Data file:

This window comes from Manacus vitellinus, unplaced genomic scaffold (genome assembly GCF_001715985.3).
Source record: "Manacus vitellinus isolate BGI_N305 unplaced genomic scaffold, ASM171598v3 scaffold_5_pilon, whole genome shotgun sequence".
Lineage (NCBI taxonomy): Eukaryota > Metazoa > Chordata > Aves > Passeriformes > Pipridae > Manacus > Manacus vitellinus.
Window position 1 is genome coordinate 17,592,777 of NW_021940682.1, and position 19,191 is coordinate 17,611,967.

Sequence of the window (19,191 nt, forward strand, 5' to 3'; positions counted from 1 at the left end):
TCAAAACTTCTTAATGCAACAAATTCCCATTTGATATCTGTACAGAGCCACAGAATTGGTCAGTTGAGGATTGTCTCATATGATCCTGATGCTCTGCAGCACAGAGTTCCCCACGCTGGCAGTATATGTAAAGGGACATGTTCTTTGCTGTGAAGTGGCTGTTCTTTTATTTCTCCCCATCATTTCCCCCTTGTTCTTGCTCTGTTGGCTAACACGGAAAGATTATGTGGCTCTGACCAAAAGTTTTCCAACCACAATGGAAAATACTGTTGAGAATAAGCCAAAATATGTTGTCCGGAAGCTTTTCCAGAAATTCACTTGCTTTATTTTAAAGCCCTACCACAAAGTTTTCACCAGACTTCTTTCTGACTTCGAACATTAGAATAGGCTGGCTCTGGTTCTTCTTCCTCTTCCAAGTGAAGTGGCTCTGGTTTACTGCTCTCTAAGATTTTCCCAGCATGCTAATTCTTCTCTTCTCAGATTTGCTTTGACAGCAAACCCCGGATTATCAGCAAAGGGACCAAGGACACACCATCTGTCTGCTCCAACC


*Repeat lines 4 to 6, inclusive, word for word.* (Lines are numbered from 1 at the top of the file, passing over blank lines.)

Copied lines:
Window position 1 is genome coordinate 17,592,777 of NW_021940682.1, and position 19,191 is coordinate 17,611,967.

Sequence of the window (19,191 nt, forward strand, 5' to 3'; positions counted from 1 at the left end):
TCAAAACTTCTTAATGCAACAAATTCCCATTTGATATCTGTACAGAGCCACAGAATTGGTCAGTTGAGGATTGTCTCATATGATCCTGATGCTCTGCAGCACAGAGTTCCCCACGCTGGCAGTATATGTAAAGGGACATGTTCTTTGCTGTGAAGTGGCTGTTCTTTTATTTCTCCCCATCATTTCCCCCTTGTTCTTGCTCTGTTGGCTAACACGGAAAGATTATGTGGCTCTGACCAAAAGTTTTCCAACCACAATGGAAAATACTGTTGAGAATAAGCCAAAATATGTTGTCCGGAAGCTTTTCCAGAAATTCACTTGCTTTATTTTAAAGCCCTACCACAAAGTTTTCACCAGACTTCTTTCTGACTTCGAACATTAGAATAGGCTGGCTCTGGTTCTTCTTCCTCTTCCAAGTGAAGTGGCTCTGGTTTACTGCTCTCTAAGATTTTCCCAGCATGCTAATTCTTCTCTTCTCAGATTTGCTTTGACAGCAAACCCCGGATTATCAGCAAAGGGACCAAGGACACACCATCTGTCTGCTCCAACC